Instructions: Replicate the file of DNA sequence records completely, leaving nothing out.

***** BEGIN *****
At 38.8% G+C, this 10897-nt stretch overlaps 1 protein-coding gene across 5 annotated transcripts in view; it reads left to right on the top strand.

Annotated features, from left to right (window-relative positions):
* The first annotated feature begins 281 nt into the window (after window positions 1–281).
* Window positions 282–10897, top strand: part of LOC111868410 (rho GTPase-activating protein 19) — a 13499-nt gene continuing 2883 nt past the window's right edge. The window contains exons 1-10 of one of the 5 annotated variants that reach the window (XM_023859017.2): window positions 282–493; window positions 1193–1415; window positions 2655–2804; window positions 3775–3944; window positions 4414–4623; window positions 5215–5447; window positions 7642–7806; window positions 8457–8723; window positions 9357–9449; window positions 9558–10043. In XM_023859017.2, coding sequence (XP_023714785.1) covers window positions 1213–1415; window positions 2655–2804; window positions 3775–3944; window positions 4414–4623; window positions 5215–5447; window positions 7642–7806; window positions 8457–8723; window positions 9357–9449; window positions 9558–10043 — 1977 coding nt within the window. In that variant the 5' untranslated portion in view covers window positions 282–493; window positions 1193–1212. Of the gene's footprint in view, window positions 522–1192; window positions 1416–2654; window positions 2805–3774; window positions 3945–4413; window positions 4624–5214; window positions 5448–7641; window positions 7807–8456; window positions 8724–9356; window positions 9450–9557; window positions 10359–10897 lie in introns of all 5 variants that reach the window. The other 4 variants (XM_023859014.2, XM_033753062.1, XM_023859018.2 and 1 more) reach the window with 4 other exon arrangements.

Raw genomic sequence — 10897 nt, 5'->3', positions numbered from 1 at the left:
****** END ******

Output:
At 38.8% G+C, this 10897-nt stretch overlaps 1 protein-coding gene across 5 annotated transcripts in view; it reads left to right on the top strand.

Annotated features, from left to right (window-relative positions):
* The first annotated feature begins 281 nt into the window (after window positions 1–281).
* Window positions 282–10897, top strand: part of LOC111868410 (rho GTPase-activating protein 19) — a 13499-nt gene continuing 2883 nt past the window's right edge. The window contains exons 1-10 of one of the 5 annotated variants that reach the window (XM_023859017.2): window positions 282–493; window positions 1193–1415; window positions 2655–2804; window positions 3775–3944; window positions 4414–4623; window positions 5215–5447; window positions 7642–7806; window positions 8457–8723; window positions 9357–9449; window positions 9558–10043. In XM_023859017.2, coding sequence (XP_023714785.1) covers window positions 1213–1415; window positions 2655–2804; window positions 3775–3944; window positions 4414–4623; window positions 5215–5447; window positions 7642–7806; window positions 8457–8723; window positions 9357–9449; window positions 9558–10043 — 1977 coding nt within the window. In that variant the 5' untranslated portion in view covers window positions 282–493; window positions 1193–1212. Of the gene's footprint in view, window positions 522–1192; window positions 1416–2654; window positions 2805–3774; window positions 3945–4413; window positions 4624–5214; window positions 5448–7641; window positions 7807–8456; window positions 8724–9356; window positions 9450–9557; window positions 10359–10897 lie in introns of all 5 variants that reach the window. The other 4 variants (XM_023859014.2, XM_033753062.1, XM_023859018.2 and 1 more) reach the window with 4 other exon arrangements.

Raw genomic sequence — 10897 nt, 5'->3', positions numbered from 1 at the left: